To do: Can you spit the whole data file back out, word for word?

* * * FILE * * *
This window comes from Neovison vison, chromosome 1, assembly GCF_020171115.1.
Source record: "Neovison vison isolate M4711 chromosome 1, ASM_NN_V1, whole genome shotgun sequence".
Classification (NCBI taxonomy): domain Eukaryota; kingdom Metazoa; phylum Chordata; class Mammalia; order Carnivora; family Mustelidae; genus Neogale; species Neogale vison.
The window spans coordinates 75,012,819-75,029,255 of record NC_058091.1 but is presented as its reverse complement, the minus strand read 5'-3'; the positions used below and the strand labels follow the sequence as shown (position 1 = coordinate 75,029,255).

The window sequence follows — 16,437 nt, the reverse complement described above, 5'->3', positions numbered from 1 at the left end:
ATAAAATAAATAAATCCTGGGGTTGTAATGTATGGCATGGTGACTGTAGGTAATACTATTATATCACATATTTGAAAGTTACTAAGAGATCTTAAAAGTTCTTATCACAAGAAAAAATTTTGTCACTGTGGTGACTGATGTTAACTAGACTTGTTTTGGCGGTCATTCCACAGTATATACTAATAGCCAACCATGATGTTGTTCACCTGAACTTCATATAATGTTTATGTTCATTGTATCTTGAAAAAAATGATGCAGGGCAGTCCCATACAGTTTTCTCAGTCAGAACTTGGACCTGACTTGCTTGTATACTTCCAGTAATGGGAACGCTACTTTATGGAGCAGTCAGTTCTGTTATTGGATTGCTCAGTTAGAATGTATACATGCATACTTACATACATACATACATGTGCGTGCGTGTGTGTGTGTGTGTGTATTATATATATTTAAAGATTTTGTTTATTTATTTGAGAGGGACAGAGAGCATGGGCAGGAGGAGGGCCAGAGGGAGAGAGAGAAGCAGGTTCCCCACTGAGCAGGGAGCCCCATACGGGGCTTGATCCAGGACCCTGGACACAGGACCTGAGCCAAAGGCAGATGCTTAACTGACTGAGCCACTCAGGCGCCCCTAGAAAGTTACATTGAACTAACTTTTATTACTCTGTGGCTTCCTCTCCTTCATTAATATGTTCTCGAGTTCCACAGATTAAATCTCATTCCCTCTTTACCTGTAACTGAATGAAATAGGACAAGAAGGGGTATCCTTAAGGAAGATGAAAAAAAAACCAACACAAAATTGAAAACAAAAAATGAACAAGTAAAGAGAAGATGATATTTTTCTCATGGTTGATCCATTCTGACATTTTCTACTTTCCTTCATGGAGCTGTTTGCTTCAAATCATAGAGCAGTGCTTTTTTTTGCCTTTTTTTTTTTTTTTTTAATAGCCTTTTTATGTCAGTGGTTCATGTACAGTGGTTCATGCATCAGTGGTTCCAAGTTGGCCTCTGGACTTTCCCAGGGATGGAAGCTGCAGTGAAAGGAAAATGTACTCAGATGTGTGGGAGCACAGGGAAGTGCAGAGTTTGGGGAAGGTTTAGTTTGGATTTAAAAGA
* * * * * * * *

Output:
This window comes from Neovison vison, chromosome 1, assembly GCF_020171115.1.
Source record: "Neovison vison isolate M4711 chromosome 1, ASM_NN_V1, whole genome shotgun sequence".
Classification (NCBI taxonomy): domain Eukaryota; kingdom Metazoa; phylum Chordata; class Mammalia; order Carnivora; family Mustelidae; genus Neogale; species Neogale vison.
The window spans coordinates 75,012,819-75,029,255 of record NC_058091.1 but is presented as its reverse complement, the minus strand read 5'-3'; the positions used below and the strand labels follow the sequence as shown (position 1 = coordinate 75,029,255).

The window sequence follows — 16,437 nt, the reverse complement described above, 5'->3', positions numbered from 1 at the left end:
ATAAAATAAATAAATCCTGGGGTTGTAATGTATGGCATGGTGACTGTAGGTAATACTATTATATCACATATTTGAAAGTTACTAAGAGATCTTAAAAGTTCTTATCACAAGAAAAAATTTTGTCACTGTGGTGACTGATGTTAACTAGACTTGTTTTGGCGGTCATTCCACAGTATATACTAATAGCCAACCATGATGTTGTTCACCTGAACTTCATATAATGTTTATGTTCATTGTATCTTGAAAAAAATGATGCAGGGCAGTCCCATACAGTTTTCTCAGTCAGAACTTGGACCTGACTTGCTTGTATACTTCCAGTAATGGGAACGCTACTTTATGGAGCAGTCAGTTCTGTTATTGGATTGCTCAGTTAGAATGTATACATGCATACTTACATACATACATACATGTGCGTGCGTGTGTGTGTGTGTGTGTATTATATATATTTAAAGATTTTGTTTATTTATTTGAGAGGGACAGAGAGCATGGGCAGGAGGAGGGCCAGAGGGAGAGAGAGAAGCAGGTTCCCCACTGAGCAGGGAGCCCCATACGGGGCTTGATCCAGGACCCTGGACACAGGACCTGAGCCAAAGGCAGATGCTTAACTGACTGAGCCACTCAGGCGCCCCTAGAAAGTTACATTGAACTAACTTTTATTACTCTGTGGCTTCCTCTCCTTCATTAATATGTTCTCGAGTTCCACAGATTAAATCTCATTCCCTCTTTACCTGTAACTGAATGAAATAGGACAAGAAGGGGTATCCTTAAGGAAGATGAAAAAAAAACCAACACAAAATTGAAAACAAAAAATGAACAAGTAAAGAGAAGATGATATTTTTCTCATGGTTGATCCATTCTGACATTTTCTACTTTCCTTCATGGAGCTGTTTGCTTCAAATCATAGAGCAGTGCTTTTTTTTGCCTTTTTTTTTTTTTTTTTAATAGCCTTTTTATGTCAGTGGTTCATGTACAGTGGTTCATGCATCAGTGGTTCCAAGTTGGCCTCTGGACTTTCCCAGGGATGGAAGCTGCAGTGAAAGGAAAATGTACTCAGATGTGTGGGAGCACAGGGAAGTGCAGAGTTTGGGGAAGGTTTAGTTTGGATTTAAAAGA